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Tuesday 1st December 2020
Home News Developer fined for misleading home buyers

Developer fined for misleading home buyers

cyprus_apartmentsA REAL ESTATE developer has been slammed with a €100,000 administrative fine by the Cyprus Consumer and Protection Service (CCPS) for misleading buyers who bought apartments but never received their Title Deeds.

The complaint was filed with (CCPS) by home buyers in December 2013. The case focused on the commercial practices which Pafilia Cyprus Property Developers had used back in 2007 in selling flats to them.

The buyers who purchased apartments from the company accused the seller of hiding important information, such as the fact that there were mortgages on the properties already.

This meant that the buyers could not actually get a hold of their Title Deeds until the developer could pay off debts.

In other words, they were not the official owners of the properties they had bought with their own money. But in their home countries, they said, as soon as someone pays for a property in total, they get the Title Deeds regardless of any outstanding balances owed by the developer.

They also accused Pafilia of supplying them with misleading promotional material, said to have included information mentioning that law in Cyprus was based on Anglo-Saxon law.

The company maintains that the buyers were fully informed, citing Pafilia’s own loan for the property which came from the same bank as that of their clients.

The developer also said they had a lawyer go over the details with the buyers, explaining the situation in Cyprus which was different from that depicted in the pamphlets.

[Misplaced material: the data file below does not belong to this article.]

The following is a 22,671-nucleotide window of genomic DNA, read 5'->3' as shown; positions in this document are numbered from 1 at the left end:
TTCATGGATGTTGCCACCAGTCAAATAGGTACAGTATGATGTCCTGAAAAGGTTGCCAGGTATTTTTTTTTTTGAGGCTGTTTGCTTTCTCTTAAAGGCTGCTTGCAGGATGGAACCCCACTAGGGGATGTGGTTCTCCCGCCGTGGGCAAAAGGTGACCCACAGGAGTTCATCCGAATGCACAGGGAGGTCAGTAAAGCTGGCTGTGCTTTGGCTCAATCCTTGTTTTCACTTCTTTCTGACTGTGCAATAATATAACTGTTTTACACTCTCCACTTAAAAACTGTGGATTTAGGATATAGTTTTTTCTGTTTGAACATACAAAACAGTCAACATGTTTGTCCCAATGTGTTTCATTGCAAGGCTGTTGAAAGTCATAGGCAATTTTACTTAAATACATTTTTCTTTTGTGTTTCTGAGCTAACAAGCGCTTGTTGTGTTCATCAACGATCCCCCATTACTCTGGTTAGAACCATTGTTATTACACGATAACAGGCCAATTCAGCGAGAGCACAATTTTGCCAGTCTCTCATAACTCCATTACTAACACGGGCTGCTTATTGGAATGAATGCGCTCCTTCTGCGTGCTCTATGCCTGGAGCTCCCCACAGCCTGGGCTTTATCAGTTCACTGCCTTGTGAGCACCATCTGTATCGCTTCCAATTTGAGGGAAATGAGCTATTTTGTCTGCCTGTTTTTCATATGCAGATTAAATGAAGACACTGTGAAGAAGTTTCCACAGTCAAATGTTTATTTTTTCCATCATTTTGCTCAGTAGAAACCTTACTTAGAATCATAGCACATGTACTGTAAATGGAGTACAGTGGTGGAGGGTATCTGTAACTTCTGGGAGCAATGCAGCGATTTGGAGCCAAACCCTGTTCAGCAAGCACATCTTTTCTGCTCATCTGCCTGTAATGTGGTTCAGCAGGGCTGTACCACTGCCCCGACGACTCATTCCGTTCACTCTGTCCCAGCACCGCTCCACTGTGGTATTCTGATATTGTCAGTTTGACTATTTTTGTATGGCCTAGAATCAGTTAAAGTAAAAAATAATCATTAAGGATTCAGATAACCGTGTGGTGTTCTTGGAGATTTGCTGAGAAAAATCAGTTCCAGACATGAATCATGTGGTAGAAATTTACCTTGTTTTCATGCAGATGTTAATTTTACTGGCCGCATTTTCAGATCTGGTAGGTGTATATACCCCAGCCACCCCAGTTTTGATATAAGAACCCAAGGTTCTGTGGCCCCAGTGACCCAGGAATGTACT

Pafilia also says buyers are not impacted in any negative way by not having their own separate Title Deeds, saying that reselling the property is still possible under their current registration with the Land Registry.

The company had been cooperative during the investigation of the complaint, according to the CCPS.

© Copyright Phileleftheros

The full text of the CCPS investigation and decision (in Greek) may be found by clicking here.


  1. Surely the Estate Agent in this case represents the seller, notwithstanding that they are run by the same company. (Developer/Builder & Estate Agent).

    A servant cannot have two masters, in this case the Estate Agent represents the seller NOT the buyer. There is no relationship or duty of care owed to the buyer of property. As long as marketing was not misleading.

    That is why the buyer of property has, and pays for the services of a highly trained and professionally qualified lawyer who looks after the interest of the buyer. Their solicitor will carry out diligent background inquires to ensure the seller has proper title, that there is no lien or mortgage, that the site has been properly acquired and that the area is not subject to land slippage or further development that would affect the right to quiet enjoyment of the property……right?